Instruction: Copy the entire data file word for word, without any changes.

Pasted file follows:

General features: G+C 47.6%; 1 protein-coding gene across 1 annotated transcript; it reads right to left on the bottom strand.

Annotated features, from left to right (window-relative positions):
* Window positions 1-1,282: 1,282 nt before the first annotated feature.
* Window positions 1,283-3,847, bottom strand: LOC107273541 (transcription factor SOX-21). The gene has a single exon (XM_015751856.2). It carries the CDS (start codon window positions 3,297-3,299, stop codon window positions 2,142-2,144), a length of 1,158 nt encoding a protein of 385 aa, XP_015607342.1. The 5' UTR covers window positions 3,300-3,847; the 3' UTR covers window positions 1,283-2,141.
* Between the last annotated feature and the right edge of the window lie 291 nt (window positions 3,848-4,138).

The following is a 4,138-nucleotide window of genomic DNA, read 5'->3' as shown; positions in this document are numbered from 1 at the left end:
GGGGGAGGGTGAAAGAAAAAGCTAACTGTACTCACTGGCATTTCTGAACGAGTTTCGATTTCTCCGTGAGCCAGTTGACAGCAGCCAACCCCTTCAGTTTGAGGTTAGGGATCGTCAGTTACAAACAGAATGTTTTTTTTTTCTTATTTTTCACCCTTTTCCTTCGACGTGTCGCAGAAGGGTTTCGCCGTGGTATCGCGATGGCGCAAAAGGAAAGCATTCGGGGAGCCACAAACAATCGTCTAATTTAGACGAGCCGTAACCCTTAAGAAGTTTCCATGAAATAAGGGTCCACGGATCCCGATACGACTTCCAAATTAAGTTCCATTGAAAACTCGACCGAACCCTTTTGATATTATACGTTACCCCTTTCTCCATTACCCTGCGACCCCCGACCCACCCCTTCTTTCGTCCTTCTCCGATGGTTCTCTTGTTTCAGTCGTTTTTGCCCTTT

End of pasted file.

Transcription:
General features: G+C 47.6%; 1 protein-coding gene across 1 annotated transcript; it reads right to left on the bottom strand.

Annotated features, from left to right (window-relative positions):
* Window positions 1-1,282: 1,282 nt before the first annotated feature.
* Window positions 1,283-3,847, bottom strand: LOC107273541 (transcription factor SOX-21). The gene has a single exon (XM_015751856.2). It carries the CDS (start codon window positions 3,297-3,299, stop codon window positions 2,142-2,144), a length of 1,158 nt encoding a protein of 385 aa, XP_015607342.1. The 5' UTR covers window positions 3,300-3,847; the 3' UTR covers window positions 1,283-2,141.
* Between the last annotated feature and the right edge of the window lie 291 nt (window positions 3,848-4,138).

The following is a 4,138-nucleotide window of genomic DNA, read 5'->3' as shown; positions in this document are numbered from 1 at the left end:
GGGGGAGGGTGAAAGAAAAAGCTAACTGTACTCACTGGCATTTCTGAACGAGTTTCGATTTCTCCGTGAGCCAGTTGACAGCAGCCAACCCCTTCAGTTTGAGGTTAGGGATCGTCAGTTACAAACAGAATGTTTTTTTTTTCTTATTTTTCACCCTTTTCCTTCGACGTGTCGCAGAAGGGTTTCGCCGTGGTATCGCGATGGCGCAAAAGGAAAGCATTCGGGGAGCCACAAACAATCGTCTAATTTAGACGAGCCGTAACCCTTAAGAAGTTTCCATGAAATAAGGGTCCACGGATCCCGATACGACTTCCAAATTAAGTTCCATTGAAAACTCGACCGAACCCTTTTGATATTATACGTTACCCCTTTCTCCATTACCCTGCGACCCCCGACCCACCCCTTCTTTCGTCCTTCTCCGATGGTTCTCTTGTTTCAGTCGTTTTTGCCCTTT